Dr. Celeste Watkins-Hayes: Oh, absolutely! I learn from the students every day. There is a way in which the questions that they ask through what they want to put at the forefront of the agenda. We really get inspired. We get ideas. We get new frameworks for how we do our work. And we also see a long kind of historical thread. We are named for President Gerald R Ford, who was a student at the University of Michigan, understanding that there are things that have changed drastically in the course of the life of the university. But there are things that stay the same, and we hear it from our students: college affordability, the ability to think about how do you use an education to serve the greater good--those things are timeless. And one of the things that we're trying to work and learn from our students is the issues may be timeless, but how do we create new and creative solutions to confront long-standing issues? And then, how do we confront things that are just coming to the forefront, like AI and education that our students are really helping us think through, how does education need to change with the boom and what we're seeing in the area of AI?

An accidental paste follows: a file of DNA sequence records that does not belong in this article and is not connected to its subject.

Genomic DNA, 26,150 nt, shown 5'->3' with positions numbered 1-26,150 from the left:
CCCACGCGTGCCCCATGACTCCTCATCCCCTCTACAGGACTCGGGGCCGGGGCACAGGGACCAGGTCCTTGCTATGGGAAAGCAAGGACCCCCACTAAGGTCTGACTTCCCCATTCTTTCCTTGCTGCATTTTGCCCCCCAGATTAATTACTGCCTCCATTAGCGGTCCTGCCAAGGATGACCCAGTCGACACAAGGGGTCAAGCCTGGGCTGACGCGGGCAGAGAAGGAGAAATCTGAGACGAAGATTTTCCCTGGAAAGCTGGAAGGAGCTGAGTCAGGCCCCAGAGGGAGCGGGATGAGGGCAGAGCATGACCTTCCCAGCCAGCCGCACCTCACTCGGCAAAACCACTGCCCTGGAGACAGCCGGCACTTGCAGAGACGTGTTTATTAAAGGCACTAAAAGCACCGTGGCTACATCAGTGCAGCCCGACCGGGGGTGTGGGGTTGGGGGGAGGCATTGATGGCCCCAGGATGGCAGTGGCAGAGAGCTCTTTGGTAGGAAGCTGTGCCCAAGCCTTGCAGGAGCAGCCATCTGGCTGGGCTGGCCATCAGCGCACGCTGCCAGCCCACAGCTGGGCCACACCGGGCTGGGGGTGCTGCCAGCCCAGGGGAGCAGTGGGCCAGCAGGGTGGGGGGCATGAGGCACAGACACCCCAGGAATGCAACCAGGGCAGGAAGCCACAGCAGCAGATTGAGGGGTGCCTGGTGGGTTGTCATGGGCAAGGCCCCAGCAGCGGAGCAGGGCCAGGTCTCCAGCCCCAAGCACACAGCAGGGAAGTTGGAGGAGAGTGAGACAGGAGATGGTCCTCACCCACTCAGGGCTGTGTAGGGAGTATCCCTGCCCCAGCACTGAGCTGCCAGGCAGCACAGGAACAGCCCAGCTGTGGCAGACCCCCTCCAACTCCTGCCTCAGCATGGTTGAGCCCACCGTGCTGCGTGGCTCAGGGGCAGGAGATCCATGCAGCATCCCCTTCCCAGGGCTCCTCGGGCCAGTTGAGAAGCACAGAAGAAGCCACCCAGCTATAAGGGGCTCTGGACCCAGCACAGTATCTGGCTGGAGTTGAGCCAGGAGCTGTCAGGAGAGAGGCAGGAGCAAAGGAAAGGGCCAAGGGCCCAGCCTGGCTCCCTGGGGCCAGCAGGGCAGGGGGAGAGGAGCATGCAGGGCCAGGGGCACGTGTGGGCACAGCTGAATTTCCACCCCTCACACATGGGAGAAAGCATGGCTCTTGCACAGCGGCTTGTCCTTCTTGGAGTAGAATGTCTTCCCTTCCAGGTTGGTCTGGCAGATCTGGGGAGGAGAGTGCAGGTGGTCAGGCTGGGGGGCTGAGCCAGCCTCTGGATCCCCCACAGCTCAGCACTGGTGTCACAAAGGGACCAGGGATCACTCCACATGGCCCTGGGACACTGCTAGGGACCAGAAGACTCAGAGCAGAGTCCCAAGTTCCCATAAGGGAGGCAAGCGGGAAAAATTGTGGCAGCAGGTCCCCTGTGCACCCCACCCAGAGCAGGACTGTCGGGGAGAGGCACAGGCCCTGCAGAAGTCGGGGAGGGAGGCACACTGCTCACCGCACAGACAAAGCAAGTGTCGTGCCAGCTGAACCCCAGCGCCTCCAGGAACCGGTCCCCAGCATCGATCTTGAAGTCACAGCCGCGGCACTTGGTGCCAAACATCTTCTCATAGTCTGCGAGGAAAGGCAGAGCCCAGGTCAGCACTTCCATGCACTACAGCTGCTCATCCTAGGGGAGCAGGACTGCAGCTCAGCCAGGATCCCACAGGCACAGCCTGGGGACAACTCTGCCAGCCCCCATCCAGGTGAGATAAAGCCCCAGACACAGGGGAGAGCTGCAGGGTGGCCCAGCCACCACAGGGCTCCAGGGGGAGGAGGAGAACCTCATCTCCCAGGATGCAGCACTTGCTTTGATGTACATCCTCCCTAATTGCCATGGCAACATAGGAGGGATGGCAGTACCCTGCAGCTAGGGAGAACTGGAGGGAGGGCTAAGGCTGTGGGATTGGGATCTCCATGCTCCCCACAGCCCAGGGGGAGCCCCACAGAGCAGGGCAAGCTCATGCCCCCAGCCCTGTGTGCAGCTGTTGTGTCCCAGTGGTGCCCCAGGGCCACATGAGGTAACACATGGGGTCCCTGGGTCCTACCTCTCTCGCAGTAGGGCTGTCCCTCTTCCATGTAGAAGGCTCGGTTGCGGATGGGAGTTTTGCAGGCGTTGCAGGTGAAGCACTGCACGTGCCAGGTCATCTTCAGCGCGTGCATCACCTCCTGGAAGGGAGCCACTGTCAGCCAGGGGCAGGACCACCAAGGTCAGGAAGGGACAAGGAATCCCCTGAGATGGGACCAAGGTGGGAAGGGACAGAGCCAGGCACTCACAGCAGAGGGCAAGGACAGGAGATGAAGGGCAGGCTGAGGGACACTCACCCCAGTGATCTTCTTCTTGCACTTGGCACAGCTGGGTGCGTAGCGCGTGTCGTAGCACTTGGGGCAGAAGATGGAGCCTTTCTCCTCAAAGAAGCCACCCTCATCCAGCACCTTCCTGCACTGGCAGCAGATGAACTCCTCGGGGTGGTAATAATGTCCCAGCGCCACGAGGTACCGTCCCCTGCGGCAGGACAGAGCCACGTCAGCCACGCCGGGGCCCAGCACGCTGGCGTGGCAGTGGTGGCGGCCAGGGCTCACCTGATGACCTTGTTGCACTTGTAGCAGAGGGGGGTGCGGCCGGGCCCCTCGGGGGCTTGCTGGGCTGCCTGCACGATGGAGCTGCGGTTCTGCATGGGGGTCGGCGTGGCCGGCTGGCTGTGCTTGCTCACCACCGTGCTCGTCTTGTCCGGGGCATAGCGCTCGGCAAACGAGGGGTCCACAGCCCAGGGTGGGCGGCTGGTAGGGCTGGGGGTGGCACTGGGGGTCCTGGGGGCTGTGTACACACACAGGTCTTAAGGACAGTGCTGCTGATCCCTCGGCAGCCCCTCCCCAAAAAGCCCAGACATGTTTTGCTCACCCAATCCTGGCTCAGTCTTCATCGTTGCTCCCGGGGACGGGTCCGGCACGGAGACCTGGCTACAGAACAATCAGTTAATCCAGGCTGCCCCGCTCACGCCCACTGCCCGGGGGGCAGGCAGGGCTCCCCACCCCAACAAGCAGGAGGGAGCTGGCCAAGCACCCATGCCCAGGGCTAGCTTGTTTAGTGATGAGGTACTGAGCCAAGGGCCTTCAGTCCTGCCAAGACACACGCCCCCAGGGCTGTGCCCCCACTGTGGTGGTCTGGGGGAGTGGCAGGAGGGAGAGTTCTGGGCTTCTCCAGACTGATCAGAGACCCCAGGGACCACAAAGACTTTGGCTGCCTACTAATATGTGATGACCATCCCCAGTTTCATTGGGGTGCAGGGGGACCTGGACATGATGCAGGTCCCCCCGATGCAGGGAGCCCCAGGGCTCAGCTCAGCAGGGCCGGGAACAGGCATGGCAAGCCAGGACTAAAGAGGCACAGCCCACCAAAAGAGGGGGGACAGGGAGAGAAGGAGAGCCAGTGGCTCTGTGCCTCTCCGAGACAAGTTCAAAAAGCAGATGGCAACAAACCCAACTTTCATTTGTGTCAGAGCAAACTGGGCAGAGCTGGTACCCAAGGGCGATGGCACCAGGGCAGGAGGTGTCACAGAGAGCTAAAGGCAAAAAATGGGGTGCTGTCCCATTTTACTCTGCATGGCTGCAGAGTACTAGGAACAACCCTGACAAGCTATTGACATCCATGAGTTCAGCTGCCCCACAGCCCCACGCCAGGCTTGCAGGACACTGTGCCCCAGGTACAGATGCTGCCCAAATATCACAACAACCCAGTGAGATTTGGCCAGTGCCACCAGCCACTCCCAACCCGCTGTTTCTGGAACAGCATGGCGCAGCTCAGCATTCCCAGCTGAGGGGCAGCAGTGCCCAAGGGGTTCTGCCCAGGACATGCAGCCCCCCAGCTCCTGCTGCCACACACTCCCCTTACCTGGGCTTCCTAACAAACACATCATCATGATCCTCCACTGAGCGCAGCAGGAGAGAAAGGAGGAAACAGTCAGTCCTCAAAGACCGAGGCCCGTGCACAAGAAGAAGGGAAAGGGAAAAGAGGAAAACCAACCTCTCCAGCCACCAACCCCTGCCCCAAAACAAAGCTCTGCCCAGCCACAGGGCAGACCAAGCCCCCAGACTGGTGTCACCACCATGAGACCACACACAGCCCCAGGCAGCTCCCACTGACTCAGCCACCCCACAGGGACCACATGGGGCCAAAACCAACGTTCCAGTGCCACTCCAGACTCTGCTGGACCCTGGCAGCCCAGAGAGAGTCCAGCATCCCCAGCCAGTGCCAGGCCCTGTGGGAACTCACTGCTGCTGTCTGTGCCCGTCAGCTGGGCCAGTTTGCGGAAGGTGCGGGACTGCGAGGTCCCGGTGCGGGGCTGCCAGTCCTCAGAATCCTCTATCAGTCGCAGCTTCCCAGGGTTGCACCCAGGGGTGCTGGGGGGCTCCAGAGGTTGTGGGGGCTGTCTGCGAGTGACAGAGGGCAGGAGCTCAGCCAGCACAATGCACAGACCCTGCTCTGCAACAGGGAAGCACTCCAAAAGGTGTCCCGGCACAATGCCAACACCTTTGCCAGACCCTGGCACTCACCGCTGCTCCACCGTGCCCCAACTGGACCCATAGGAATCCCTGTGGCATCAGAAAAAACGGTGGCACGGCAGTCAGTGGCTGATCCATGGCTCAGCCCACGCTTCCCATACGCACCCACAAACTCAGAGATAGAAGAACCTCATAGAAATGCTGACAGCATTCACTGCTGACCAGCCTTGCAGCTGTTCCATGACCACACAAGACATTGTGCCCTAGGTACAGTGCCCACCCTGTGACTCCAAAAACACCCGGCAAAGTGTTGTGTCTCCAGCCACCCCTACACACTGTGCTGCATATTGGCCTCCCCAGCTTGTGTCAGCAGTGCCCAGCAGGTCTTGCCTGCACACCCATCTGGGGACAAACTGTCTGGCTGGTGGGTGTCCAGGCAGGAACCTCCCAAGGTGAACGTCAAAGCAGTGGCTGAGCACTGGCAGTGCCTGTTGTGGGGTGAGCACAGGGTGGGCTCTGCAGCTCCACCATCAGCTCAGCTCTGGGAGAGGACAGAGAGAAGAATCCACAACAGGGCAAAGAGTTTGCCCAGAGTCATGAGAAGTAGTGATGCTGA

David Fair: I thank you for making time for us. I really appreciate you doing so in such a busy week.

Dr. Celeste Watkins-Hayes: Oh, thank you so much for your interest, and I encourage your listeners to check us out on livestream! And the sessions will be recorded as well. So, thank you so much for your interest. And we're very, very excited! And Go Blue!

David Fair: That is Doctor Celeste Watkins-Hayes. She is the Joan and Sanford Weill Dean of Public Policy at the Ford School. She joined us today in advance of the 2024 Dean's Symposium. And for a detailed listing and more information, pay a visit to our website at wemu.org. I'm David Fair, and this is your community NPR station, 89 one WEMU FM Ypsilanti.